Although we can recreate ancient molecules, their biological and ecological roles are difficult to decipher. Since the bacteria that originally produced these compounds no longer exist, we cannot culture or genetically manipulate them. Further study will need to rely on similar bacteria that can be found today. Whether or not the functions of these compounds have remained the same in the modern relatives of ancient microbes remains to be tested. Although the original functions of these compounds for ancient microbes may be unknown, they still have the potential to be repurposed to treat modern diseases.

Ultimately, we aim to shed new light on microbial evolution and fight the current antibiotic crisis by providing a new time axis for antibiotic discovery.

Christina Warinner

Alexander Hübner

Pierre Stallforth

The Conversation

How the COVID pandemic has improved genomics

insights from industryDavide CacciharelliMolecular Biology and Genomics ProfessorUniversity of Naples

In this interview, Davide Cacchiarelli, Molecular Biology and Genomics Professor at the University of Naples talks to NewsMed about how the COVID pandemic has highlighted the vital role of genomic surveillance and improved genomics.

Please introduce yourself and what inspired your career in molecular biology and genomics?

My name is Davide Cacchiarelli, and I am a molecular biology and genomics professor at the University of Naples. I was inspired by the fact that genomics is classed as an effective tool to improve human health, dissect the molecular events happening in the cell and nucleus, and better understand how cells and organisms work.

Image Credit: ShutterStock/pinkeyes

In The Telethon Institute of Genetics and Medicine, you combine various disciplines with cell biology, molecular biology, and genomics. Why is having a multidisciplinary approach useful when making discoveries, particularly surrounding infectious diseases such as COVID?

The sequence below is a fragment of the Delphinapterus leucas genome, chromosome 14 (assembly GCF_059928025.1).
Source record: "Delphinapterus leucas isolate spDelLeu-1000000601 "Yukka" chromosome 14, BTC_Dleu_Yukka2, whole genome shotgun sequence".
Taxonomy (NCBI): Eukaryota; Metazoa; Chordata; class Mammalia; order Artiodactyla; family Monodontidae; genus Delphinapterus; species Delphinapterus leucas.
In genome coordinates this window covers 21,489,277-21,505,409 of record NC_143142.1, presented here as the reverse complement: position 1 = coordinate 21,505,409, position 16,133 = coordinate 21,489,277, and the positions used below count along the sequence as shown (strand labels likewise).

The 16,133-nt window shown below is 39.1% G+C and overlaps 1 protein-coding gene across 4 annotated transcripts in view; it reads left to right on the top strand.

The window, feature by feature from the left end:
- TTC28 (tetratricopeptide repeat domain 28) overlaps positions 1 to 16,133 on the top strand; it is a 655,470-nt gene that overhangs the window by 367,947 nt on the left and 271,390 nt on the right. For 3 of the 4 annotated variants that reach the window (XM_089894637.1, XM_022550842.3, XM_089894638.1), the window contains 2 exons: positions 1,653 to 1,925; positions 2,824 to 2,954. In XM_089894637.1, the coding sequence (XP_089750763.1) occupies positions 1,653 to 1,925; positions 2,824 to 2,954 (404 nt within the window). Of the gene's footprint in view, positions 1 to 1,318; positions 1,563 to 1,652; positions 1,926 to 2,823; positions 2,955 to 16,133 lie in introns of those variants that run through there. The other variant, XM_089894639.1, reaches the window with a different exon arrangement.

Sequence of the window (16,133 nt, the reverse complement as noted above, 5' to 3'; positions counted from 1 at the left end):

The majority of the time, a single omic, measuring only gene expression by RNA sequencing, measuring only epigenetics, or measuring only phenotype, is insufficient to understand how a cell works.

The best solution is to combine all efforts to understand how these events happen, from the nucleus to the cell’s exterior. COVID, in particular, has been a case where acquiring one single omic or a single view of how the system works is ineffective in understanding how COVID behaviors occur in the population or clinically hospitalized patients.

We, therefore, try to combine the general information and patient outcome to get the best result regarding COVID infection.

Davide Cacciarelli at ICG17 – How the COVID pandemic has improved genomics

On what research areas are you and your team at TIGEM currently focusing?

Our group aims to answer various questions, from basic microbiology to developmental biology. Then we can re-engineer it for real regenerative medicine purposes. We also look at how we can effectively use genomics as a medical instrument that can be used to impact the healthcare of patients in our healthcare system.

You have recently co-authored a paper, “Improved SARS-CoV-2 sequencing surveillance allows the identification of new variants and signatures in infected patients.” Can you expand on that?